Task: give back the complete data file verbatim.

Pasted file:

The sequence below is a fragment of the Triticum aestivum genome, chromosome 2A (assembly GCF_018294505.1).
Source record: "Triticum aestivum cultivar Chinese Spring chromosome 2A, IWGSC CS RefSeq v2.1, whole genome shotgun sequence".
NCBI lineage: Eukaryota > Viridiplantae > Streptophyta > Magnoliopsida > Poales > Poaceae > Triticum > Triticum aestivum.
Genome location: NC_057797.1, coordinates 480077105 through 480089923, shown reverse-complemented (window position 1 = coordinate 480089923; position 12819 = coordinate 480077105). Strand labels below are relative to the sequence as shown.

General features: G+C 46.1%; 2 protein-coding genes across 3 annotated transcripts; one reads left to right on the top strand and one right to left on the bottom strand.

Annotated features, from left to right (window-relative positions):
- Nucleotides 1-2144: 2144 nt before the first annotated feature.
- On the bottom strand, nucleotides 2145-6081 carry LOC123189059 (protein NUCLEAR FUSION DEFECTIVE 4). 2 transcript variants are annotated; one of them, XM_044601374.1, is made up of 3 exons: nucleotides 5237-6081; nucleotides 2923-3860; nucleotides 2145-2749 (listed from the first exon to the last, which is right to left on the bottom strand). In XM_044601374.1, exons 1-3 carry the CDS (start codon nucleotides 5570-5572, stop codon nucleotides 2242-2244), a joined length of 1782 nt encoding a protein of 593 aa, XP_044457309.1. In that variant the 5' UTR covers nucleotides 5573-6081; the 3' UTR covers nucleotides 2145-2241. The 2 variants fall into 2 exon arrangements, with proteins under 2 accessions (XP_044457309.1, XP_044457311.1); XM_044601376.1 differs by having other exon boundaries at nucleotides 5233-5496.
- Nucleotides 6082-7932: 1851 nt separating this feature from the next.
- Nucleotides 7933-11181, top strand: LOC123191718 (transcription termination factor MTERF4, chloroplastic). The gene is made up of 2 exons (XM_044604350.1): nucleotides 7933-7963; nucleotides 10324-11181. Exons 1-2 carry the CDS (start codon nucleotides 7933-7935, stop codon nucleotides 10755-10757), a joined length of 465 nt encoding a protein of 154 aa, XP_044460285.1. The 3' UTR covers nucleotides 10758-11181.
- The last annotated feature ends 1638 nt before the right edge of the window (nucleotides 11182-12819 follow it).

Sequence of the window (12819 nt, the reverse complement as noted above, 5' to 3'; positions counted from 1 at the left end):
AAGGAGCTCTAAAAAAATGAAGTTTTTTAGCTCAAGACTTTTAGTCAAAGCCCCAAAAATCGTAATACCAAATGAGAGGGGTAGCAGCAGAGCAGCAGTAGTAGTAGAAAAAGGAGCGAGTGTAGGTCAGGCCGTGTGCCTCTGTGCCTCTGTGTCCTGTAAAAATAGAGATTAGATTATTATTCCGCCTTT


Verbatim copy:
The sequence below is a fragment of the Triticum aestivum genome, chromosome 2A (assembly GCF_018294505.1).
Source record: "Triticum aestivum cultivar Chinese Spring chromosome 2A, IWGSC CS RefSeq v2.1, whole genome shotgun sequence".
NCBI lineage: Eukaryota > Viridiplantae > Streptophyta > Magnoliopsida > Poales > Poaceae > Triticum > Triticum aestivum.
Genome location: NC_057797.1, coordinates 480077105 through 480089923, shown reverse-complemented (window position 1 = coordinate 480089923; position 12819 = coordinate 480077105). Strand labels below are relative to the sequence as shown.

General features: G+C 46.1%; 2 protein-coding genes across 3 annotated transcripts; one reads left to right on the top strand and one right to left on the bottom strand.

Annotated features, from left to right (window-relative positions):
- Nucleotides 1-2144: 2144 nt before the first annotated feature.
- On the bottom strand, nucleotides 2145-6081 carry LOC123189059 (protein NUCLEAR FUSION DEFECTIVE 4). 2 transcript variants are annotated; one of them, XM_044601374.1, is made up of 3 exons: nucleotides 5237-6081; nucleotides 2923-3860; nucleotides 2145-2749 (listed from the first exon to the last, which is right to left on the bottom strand). In XM_044601374.1, exons 1-3 carry the CDS (start codon nucleotides 5570-5572, stop codon nucleotides 2242-2244), a joined length of 1782 nt encoding a protein of 593 aa, XP_044457309.1. In that variant the 5' UTR covers nucleotides 5573-6081; the 3' UTR covers nucleotides 2145-2241. The 2 variants fall into 2 exon arrangements, with proteins under 2 accessions (XP_044457309.1, XP_044457311.1); XM_044601376.1 differs by having other exon boundaries at nucleotides 5233-5496.
- Nucleotides 6082-7932: 1851 nt separating this feature from the next.
- Nucleotides 7933-11181, top strand: LOC123191718 (transcription termination factor MTERF4, chloroplastic). The gene is made up of 2 exons (XM_044604350.1): nucleotides 7933-7963; nucleotides 10324-11181. Exons 1-2 carry the CDS (start codon nucleotides 7933-7935, stop codon nucleotides 10755-10757), a joined length of 465 nt encoding a protein of 154 aa, XP_044460285.1. The 3' UTR covers nucleotides 10758-11181.
- The last annotated feature ends 1638 nt before the right edge of the window (nucleotides 11182-12819 follow it).

Sequence of the window (12819 nt, the reverse complement as noted above, 5' to 3'; positions counted from 1 at the left end):
AAGGAGCTCTAAAAAAATGAAGTTTTTTAGCTCAAGACTTTTAGTCAAAGCCCCAAAAATCGTAATACCAAATGAGAGGGGTAGCAGCAGAGCAGCAGTAGTAGTAGAAAAAGGAGCGAGTGTAGGTCAGGCCGTGTGCCTCTGTGCCTCTGTGTCCTGTAAAAATAGAGATTAGATTATTATTCCGCCTTT